The rest of the instructions consisted of the text of the seven (seven!) different prayers to be repeated, and then a list of four sets of five (=20) Mysteries to be contemplated while engaged in the repetitions. First talk, then chew gum. Got it.

Setting the Mysteries aside for another day, I launched into the prayers. One of them, the Our Father, I already knew, thanks to several years of primary school in that simpler time when we began each day with a prayer and the Pledge of Allegiance to the Flag (under God) and didn't even know it was bad for us.

Another one, the aforementioned Hail Mary, I almost knew -- and that was just as well, because I would have to repeat it a whopping 53 times, far more than any of the others, which I suppose is intended to stress the centrality of Mary in all this.

But before I could get on to these two old friends I first had to get past the Apostles' Creed, which I'd never seen or heard before. Right away I was troubled. This begins with the words "I believe," followed by quite a list: God (no problem there), Jesus (of course I believe he existed, it's well documented) (but that he was God's only son? Wasn't he telling us we are all children of God and should act accordingly?) (that he rose from the dead? -- books have been written about this) (and that he's coming back "to judge the living and the dead?" -- the same guy who challenged us to cast the first stone?) ...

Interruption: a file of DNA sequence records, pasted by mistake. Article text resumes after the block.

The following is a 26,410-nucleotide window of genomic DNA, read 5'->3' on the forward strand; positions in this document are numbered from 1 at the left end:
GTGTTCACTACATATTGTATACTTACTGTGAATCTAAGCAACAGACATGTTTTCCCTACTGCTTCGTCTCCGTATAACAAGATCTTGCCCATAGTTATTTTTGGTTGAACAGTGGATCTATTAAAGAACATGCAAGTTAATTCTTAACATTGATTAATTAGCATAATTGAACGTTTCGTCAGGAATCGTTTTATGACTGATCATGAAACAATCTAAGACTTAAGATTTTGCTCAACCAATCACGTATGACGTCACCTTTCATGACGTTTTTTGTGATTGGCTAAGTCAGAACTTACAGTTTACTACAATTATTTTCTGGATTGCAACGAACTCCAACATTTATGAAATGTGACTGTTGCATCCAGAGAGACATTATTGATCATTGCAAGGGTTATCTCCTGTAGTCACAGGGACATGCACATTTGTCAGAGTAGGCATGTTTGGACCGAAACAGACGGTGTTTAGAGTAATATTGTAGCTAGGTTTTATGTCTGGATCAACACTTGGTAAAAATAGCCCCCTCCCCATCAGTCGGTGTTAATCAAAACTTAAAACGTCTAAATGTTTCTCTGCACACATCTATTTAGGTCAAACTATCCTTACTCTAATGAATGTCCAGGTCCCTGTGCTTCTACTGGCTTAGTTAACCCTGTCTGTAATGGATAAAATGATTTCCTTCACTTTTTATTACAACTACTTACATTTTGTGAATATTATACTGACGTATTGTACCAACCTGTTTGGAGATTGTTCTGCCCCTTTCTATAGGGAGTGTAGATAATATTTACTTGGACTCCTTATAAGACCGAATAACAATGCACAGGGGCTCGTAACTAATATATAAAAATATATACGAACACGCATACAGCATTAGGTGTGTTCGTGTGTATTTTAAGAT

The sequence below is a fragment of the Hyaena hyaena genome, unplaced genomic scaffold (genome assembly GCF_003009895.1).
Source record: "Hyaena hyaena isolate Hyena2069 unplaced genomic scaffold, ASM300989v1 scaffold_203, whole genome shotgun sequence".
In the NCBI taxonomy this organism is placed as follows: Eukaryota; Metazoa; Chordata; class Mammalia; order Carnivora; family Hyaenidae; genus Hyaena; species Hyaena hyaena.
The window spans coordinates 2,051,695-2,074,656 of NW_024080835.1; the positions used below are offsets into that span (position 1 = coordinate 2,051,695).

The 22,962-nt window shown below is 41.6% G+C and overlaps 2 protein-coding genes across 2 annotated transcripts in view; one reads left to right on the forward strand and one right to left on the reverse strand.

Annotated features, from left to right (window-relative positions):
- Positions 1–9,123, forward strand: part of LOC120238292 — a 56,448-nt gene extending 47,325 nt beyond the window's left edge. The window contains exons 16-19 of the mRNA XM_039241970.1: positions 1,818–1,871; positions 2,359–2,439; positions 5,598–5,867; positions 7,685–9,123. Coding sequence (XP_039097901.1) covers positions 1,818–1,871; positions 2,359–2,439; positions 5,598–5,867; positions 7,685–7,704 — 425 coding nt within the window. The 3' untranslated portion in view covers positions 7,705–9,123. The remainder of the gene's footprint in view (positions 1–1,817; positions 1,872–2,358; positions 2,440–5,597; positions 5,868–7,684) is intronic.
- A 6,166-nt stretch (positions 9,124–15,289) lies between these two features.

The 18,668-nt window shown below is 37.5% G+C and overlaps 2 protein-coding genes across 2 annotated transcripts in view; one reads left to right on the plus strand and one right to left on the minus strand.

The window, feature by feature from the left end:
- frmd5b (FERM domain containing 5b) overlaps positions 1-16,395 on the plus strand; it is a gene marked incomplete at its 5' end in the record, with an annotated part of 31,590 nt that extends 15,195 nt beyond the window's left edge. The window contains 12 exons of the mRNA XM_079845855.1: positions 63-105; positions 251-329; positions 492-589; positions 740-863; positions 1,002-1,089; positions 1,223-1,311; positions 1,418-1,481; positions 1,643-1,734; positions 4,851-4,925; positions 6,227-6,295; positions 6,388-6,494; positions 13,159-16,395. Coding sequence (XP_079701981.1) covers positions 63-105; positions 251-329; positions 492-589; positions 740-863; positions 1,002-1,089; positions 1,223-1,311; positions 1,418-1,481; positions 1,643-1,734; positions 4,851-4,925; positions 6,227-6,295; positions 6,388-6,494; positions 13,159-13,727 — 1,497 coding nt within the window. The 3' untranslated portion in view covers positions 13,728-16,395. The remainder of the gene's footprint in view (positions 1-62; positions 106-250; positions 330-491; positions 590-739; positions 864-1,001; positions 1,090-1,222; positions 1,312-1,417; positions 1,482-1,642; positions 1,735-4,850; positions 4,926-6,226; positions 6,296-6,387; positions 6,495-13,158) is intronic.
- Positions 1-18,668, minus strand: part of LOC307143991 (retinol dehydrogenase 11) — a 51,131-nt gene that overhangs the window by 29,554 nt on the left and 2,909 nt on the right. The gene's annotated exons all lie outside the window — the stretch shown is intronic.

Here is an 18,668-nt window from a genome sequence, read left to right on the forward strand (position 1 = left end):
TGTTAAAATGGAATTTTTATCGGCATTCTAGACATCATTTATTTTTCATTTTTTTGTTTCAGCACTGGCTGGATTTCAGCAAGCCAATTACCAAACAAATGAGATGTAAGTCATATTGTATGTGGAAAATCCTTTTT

But wait, there's more: the Holy Spirit (sounds fine), the Catholic Church (whoa), "the communion of saints" (need to look it up), forgiveness of sins (I certainly hope so), the resurrection of the body (do we really want our bodies back after they're dead? sounds macabre), and life everlasting (okay, but no dead body, please). So you see I had a few questions and issues.

And that was just for openers. At least it is only said one time. Then after a hop (Our Father), skip (3 Hail Mary's), and a jump (the Glory Be or Doxology), it was on to the first of the day's 5 mysteries. These are categorized and assigned to days of the week, but since there are 4 groups and only 7 days the Luminous Mysteries get short-changed and are only said once on Thursdays. The others groups are Joyful, Sorrowful, and Glorious. (Stop snickering back there with your Grumpy and Bashful.)